- Between public and private finance? ($55bn:$24bn in 2018)
- Between adaptation and mitigation? (Currently 25:75).
And what about implementation? Multilateral development banks have so far failed to produce a plan to ensure that funds, once released, get to the right places and people. Rich countries have also been squeamish about paying for loss and damage. “Reparations” ringing any bells?
Trees will keep being chopped down until Article 6 – the agreement on rules for trading carbon – makes it more lucrative to leave them standing. But that’s not the only incentive to get a deal over the line: the booming market in offsets has the private sector slavering. The chances of Article 6 being resolved are good, but technical obstacles remain. If rules are passed that allow for creative accounting (counting one tree in two places) the deal won’t be effective at curbing emissions. Another point of contention is whether there should be a levy on carbon trades that goes towards developing countries.
If yearly pledges become a settled part of the process, many more Cops could draw audiences and scrutiny like Glasgow, Paris and Copenhagen. And there’s no doubt the felt effects of climate change, and the climate movement’s revamped message of justice, will continue to galvanise public interest. Before Egypt 2022 though, look out for the biodiversity conference in Kunming next May. Xi Jinping will surely be there. It might also be a chance to get a deal on natural capital similar to Glasgow’s on trees. Are oceans next?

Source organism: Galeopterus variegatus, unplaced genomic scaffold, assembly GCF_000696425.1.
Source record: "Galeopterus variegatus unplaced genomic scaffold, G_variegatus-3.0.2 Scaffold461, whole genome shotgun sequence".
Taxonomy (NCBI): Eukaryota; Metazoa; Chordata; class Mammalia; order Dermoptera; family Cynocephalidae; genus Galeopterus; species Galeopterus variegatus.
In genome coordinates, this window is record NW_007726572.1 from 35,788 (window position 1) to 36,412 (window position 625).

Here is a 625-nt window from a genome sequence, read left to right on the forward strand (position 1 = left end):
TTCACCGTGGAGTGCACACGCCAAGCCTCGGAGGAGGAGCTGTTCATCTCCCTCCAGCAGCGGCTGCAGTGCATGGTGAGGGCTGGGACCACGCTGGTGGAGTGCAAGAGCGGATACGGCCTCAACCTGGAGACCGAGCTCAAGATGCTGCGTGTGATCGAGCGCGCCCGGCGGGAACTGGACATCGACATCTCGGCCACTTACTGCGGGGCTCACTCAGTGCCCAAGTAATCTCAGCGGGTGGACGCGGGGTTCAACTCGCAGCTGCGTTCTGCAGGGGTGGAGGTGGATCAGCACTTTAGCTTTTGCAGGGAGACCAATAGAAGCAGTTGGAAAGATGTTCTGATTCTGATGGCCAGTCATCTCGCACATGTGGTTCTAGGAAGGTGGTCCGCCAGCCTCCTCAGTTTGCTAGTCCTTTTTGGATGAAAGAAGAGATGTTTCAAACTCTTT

But there’s a much more gloomy scenario too: this Cop lets 1.5 die and the process dies with it. We shall see.
At yesterday’s ThinkIn in partnership with ROCKWOOL, we were joined by Jennifer Layke, Global Director for Energy at the World Resources Institute, Jens Birgersson, President & Chief Executive Officer at ROCKWOOL Group, and Tracie Pearce, Chief Customer Officer, Homes, at Santander to discuss the renovation revolution.